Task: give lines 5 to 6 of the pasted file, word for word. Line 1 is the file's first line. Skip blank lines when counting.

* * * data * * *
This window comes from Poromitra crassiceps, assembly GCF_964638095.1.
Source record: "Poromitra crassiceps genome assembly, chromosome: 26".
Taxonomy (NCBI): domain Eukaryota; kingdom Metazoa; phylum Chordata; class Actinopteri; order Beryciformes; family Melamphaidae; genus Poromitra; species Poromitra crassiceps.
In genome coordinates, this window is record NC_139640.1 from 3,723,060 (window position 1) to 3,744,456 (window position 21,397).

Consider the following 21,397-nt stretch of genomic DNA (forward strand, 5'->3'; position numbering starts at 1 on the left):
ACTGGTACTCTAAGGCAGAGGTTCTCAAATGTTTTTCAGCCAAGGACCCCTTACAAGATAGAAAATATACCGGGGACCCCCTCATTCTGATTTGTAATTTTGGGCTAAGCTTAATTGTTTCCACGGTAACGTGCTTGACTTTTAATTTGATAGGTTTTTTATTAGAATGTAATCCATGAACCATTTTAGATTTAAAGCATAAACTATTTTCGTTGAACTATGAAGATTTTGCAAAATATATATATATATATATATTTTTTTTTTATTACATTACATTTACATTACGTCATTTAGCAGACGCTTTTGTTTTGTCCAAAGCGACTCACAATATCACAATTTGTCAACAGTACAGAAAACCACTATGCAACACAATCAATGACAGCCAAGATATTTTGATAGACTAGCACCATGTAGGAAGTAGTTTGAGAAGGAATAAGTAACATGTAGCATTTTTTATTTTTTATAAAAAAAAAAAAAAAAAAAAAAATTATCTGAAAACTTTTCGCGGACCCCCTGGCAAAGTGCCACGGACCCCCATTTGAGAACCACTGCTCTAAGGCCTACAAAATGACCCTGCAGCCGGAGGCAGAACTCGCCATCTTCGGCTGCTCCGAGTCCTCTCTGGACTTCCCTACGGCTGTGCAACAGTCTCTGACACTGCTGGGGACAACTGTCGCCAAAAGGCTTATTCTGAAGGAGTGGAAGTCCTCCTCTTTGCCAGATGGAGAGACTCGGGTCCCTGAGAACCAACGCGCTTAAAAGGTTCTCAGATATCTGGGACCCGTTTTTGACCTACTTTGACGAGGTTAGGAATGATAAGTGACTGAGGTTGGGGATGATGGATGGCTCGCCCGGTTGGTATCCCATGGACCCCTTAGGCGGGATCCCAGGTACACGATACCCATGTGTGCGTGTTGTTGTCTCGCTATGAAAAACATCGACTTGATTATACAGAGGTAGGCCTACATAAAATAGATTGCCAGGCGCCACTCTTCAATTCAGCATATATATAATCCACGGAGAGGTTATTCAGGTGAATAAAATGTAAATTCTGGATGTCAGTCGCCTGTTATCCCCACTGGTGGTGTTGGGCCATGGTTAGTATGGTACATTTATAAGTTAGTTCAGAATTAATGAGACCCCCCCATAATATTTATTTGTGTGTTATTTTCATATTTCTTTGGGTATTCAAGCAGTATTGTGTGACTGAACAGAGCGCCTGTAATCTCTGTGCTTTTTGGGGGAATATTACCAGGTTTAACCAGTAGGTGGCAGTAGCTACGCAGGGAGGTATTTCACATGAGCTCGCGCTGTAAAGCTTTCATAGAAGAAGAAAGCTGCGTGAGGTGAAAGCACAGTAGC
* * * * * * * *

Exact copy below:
Consider the following 21,397-nt stretch of genomic DNA (forward strand, 5'->3'; position numbering starts at 1 on the left):
ACTGGTACTCTAAGGCAGAGGTTCTCAAATGTTTTTCAGCCAAGGACCCCTTACAAGATAGAAAATATACCGGGGACCCCCTCATTCTGATTTGTAATTTTGGGCTAAGCTTAATTGTTTCCACGGTAACGTGCTTGACTTTTAATTTGATAGGTTTTTTATTAGAATGTAATCCATGAACCATTTTAGATTTAAAGCATAAACTATTTTCGTTGAACTATGAAGATTTTGCAAAATATATATATATATATATATTTTTTTTTTATTACATTACATTTACATTACGTCATTTAGCAGACGCTTTTGTTTTGTCCAAAGCGACTCACAATATCACAATTTGTCAACAGTACAGAAAACCACTATGCAACACAATCAATGACAGCCAAGATATTTTGATAGACTAGCACCATGTAGGAAGTAGTTTGAGAAGGAATAAGTAACATGTAGCATTTTTTATTTTTTATAAAAAAAAAAAAAAAAAAAAAAATTATCTGAAAACTTTTCGCGGACCCCCTGGCAAAGTGCCACGGACCCCCATTTGAGAACCACTGCTCTAAGGCCTACAAAATGACCCTGCAGCCGGAGGCAGAACTCGCCATCTTCGGCTGCTCCGAGTCCTCTCTGGACTTCCCTACGGCTGTGCAACAGTCTCTGACACTGCTGGGGACAACTGTCGCCAAAAGGCTTATTCTGAAGGAGTGGAAGTCCTCCTCTTTGCCAGATGGAGAGACTCGGGTCCCTGAGAACCAACGCGCTTAAAAGGTTCTCAGATATCTGGGACCCGTTTTTGACCTACTTTGACGAGGTTAGGAATGATAAGTGACTGAGGTTGGGGATGATGGATGGCTCGCCCGGTTGGTATCCCATGGACCCCTTAGGCGGGATCCCAGGTACACGATACCCATGTGTGCGTGTTGTTGTCTCGCTATGAAAAACATCGACTTGATTATACAGAGGTAGGCCTACATAAAATAGATTGCCAGGCGCCACTCTTCAATTCAGCATATATATAATCCACGGAGAGGTTATTCAGGTGAATAAAATGTAAATTCTGGATGTCAGTCGCCTGTTATCCCCACTGGTGGTGTTGGGCCATGGTTAGTATGGTACATTTATAAGTTAGTTCAGAATTAATGAGACCCCCCCATAATATTTATTTGTGTGTTATTTTCATATTTCTTTGGGTATTCAAGCAGTATTGTGTGACTGAACAGAGCGCCTGTAATCTCTGTGCTTTTTGGGGGAATATTACCAGGTTTAACCAGTAGGTGGCAGTAGCTACGCAGGGAGGTATTTCACATGAGCTCGCGCTGTAAAGCTTTCATAGAAGAAGAAAGCTGCGTGAGGTGAAAGCACAGTAGC